What a little beauty, 88 full sized keys with a not bad action, took some figuring out how to change tones (grand piano key + a key in first octave). So limited in the number of tones but what there were was very good to my ears. Keybed is good but not as good as those in a Yamaha or Roland. The keyboard cost £440.

Casio PX S3000
Same looks and keybed as the 1000 but more tones and accompaniment, cost £625 but I am not sure that it is worth the premium over other makes.

Yamaha P45
Played this the day before but it was stacked with a P121 so played both. Great piano sound and at £325 in this shop it is no doubt an excellent starter piano. Keyboard feel was good and eminently liveable with.

Yamaha P121 (73 key version of the P125)
73 full sized keys with the same action as the P125 and P45, great tones in all categories very easy to change tone ie push piano and the concert grand sounds, push it again and var 1 lights and the second piano sound plays, press piano again for var 2, so this four tones in each category. There is accompaniment available. The Yamaha GHS action really does give a good feel and they cost £370 for the P121 and £456 for the P125.
5* feature, I had piano selected and played and held a chord, I then selected a different instrument sound and the piano tone was maintained until I released the keys. I repeated this action trying different sound combinations including going from one EP to another and on each occasion the held tone was maintained after the new selection was made and until the keys were released. Tried it again using the sustain pedal and the same seamless transition occurred. How come a sub £500 DP can do this and yet a £1k synth/arranger cannot?

At this price point there are other DP’s like the Korg SP280 and some Kursweil models which I have not been able to check out. So what are my favourites so far: -

Yamaha P121/125
Roland FP30
Yamaha P45
Casio PX S1000
Roland FP10
Korg D1

With it being a very close call between the FP30 and P125.
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Admin
Can you copy and paste the above to my starter post so all the reviews are together.
 
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The SP6, however, seems like a nice board, but as far as I know, from what I've seen on Youtube and read on the net, the keybed (Medeli K6) certainly won't be better than, say Korg's NH or Yamaha's GHS, on the contrary.
They're in roughly the same range. Actually, I prefer the Medeli to the action on the Kross.

Which begs the question : why do they market it as a stage piano if the keybed isn't really suited for piano
It is suited for piano. And it's probably the best piano-type action available to Kurzweil that met the price and the weight requirement.

(although I'm sure it's fine for organ and other synth stuff).
It's an 88 weighted action. The thing it's best at is piano. Organ would be quite poor on it.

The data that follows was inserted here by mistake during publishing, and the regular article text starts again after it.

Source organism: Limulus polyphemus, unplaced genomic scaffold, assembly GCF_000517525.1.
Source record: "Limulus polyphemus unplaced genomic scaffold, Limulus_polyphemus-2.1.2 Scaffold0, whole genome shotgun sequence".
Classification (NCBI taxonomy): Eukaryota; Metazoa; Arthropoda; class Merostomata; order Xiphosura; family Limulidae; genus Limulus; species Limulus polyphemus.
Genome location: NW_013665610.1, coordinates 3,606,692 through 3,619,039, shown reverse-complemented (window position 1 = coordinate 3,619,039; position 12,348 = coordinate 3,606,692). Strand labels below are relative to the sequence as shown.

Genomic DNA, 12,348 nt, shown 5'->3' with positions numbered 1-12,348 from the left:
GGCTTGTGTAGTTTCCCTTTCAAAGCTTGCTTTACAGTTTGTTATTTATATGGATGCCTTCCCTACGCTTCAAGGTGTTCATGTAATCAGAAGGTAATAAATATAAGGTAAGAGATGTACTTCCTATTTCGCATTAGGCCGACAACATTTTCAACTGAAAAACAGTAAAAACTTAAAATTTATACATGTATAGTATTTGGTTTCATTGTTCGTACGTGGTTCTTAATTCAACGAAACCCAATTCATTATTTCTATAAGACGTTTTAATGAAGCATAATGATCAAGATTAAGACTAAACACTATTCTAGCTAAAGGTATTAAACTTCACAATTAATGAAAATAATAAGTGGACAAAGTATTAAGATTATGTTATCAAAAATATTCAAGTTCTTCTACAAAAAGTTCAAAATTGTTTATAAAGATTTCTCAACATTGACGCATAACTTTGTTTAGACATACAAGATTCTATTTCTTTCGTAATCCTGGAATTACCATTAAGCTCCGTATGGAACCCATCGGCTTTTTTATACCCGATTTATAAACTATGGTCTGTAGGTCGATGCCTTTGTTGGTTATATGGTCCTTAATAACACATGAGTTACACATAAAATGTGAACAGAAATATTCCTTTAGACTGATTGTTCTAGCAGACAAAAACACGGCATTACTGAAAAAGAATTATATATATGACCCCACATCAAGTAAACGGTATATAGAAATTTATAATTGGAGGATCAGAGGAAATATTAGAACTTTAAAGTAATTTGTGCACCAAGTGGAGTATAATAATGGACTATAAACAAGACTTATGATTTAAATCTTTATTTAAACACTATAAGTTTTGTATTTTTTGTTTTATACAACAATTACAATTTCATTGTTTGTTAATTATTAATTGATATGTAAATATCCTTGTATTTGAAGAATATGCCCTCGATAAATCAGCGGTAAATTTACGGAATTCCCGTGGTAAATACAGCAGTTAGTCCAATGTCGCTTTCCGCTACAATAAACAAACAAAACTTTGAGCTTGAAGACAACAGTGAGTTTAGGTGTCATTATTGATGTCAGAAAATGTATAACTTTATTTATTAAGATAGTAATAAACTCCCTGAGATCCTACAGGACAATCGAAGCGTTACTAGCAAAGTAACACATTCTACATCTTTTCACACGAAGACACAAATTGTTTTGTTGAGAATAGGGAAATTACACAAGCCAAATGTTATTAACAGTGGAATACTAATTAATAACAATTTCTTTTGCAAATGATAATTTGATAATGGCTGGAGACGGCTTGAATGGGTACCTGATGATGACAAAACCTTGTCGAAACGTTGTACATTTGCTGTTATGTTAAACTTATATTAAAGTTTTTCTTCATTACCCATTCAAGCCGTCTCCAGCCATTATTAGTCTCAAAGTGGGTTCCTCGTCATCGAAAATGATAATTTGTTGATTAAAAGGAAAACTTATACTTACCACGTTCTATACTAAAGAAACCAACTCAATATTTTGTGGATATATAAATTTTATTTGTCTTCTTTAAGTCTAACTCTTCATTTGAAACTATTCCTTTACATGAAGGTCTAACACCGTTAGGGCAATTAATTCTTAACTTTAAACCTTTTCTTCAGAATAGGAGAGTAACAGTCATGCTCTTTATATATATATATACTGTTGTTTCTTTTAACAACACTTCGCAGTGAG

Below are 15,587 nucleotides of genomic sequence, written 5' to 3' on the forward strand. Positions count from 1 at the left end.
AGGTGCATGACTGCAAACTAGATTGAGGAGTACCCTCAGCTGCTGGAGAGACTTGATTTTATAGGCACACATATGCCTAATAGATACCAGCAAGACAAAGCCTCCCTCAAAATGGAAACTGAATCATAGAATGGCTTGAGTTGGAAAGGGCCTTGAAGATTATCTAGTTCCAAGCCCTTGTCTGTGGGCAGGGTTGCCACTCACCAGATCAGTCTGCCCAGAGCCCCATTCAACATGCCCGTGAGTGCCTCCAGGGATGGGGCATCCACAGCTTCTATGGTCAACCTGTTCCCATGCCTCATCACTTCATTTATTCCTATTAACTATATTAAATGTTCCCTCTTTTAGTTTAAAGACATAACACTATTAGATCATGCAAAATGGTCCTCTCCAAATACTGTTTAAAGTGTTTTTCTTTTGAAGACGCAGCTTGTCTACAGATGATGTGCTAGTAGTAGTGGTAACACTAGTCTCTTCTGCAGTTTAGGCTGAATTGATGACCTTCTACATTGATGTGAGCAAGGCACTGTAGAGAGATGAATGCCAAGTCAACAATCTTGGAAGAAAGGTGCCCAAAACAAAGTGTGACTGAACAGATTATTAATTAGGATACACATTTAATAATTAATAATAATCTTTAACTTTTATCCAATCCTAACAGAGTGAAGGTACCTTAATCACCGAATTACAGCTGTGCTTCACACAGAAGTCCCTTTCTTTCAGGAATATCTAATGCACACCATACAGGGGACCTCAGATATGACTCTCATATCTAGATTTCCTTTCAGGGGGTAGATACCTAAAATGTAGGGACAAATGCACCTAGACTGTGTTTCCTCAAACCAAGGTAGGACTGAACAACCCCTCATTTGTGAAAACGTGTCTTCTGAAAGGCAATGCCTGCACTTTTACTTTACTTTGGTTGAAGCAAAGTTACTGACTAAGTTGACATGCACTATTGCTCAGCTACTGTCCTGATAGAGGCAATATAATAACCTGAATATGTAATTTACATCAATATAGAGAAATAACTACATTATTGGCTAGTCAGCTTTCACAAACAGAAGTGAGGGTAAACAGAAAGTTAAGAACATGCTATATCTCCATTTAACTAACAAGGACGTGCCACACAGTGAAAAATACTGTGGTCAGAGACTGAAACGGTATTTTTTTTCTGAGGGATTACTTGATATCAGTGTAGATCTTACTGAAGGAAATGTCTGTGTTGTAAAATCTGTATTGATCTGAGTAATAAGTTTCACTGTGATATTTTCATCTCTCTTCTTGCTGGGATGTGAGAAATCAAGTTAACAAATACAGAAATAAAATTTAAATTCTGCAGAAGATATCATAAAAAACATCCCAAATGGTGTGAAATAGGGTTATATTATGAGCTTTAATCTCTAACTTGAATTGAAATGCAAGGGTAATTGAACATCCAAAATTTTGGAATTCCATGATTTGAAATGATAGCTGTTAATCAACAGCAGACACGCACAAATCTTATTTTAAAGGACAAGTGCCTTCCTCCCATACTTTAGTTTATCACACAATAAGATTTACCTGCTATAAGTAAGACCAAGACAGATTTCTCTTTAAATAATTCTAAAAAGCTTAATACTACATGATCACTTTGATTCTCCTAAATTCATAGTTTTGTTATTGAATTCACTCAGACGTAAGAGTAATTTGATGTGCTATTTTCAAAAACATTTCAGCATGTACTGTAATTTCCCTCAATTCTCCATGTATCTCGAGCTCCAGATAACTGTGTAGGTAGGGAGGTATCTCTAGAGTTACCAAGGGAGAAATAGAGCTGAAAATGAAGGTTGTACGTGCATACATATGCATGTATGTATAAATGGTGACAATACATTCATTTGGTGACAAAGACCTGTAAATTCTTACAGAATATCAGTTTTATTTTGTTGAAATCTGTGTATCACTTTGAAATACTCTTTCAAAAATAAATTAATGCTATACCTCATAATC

seamless transition occurred. How come a sub £500 DP can do this and yet a £1k synth/arranger cannot?
no individually assignable effects. Possibly fewer other processing requirements as well. But also, most boards DO have at least some amount of seamless transition available. You had it on your PA700 when changing from one keyboard set to another or when changing from one "upper" part to another, for example, even though you wouldn't have it when changing songs (which changes more parameters at once). Casio MZ-X500 can do it too, and the Rolands we've talked about of course. There are just lots of implementations of this feature, with different limitations.

As long as you don't want to do more than the minimal kind of switching you were doing on that Yamaha, you can probably do it on most boards, I think even the original Kross did, when going from one Program to another. My Korg Microstation does. I think the limitation in the Kross 2 largely comes from the fact that their Program navigation is kind of clumsy, in that you can't navigate directly from one program to any other, you have to scroll through to it. IIRC, seamless switching on the Kross *does* work when you scroll through individual Programs (allowing for effects related glitches), it's just not very useful because most of the time, the Program you need to switch to is not directly adjacent to the one you're on. So the issue isn't so much in the internal architecture as in the implementation of the front panel interface.
 
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Scott

With the Kross 2 the issue was that I rarely used single Programs, on every Combi I held a chord and changed to another Combi and had cut off even when zero Fx were applied.

Before I sold it I created a copy of a Combi and only made simple changes to the sounds on each layer like changing the octave and response area of the layers on the keybed and cut off resulted.
 
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It is suited for piano.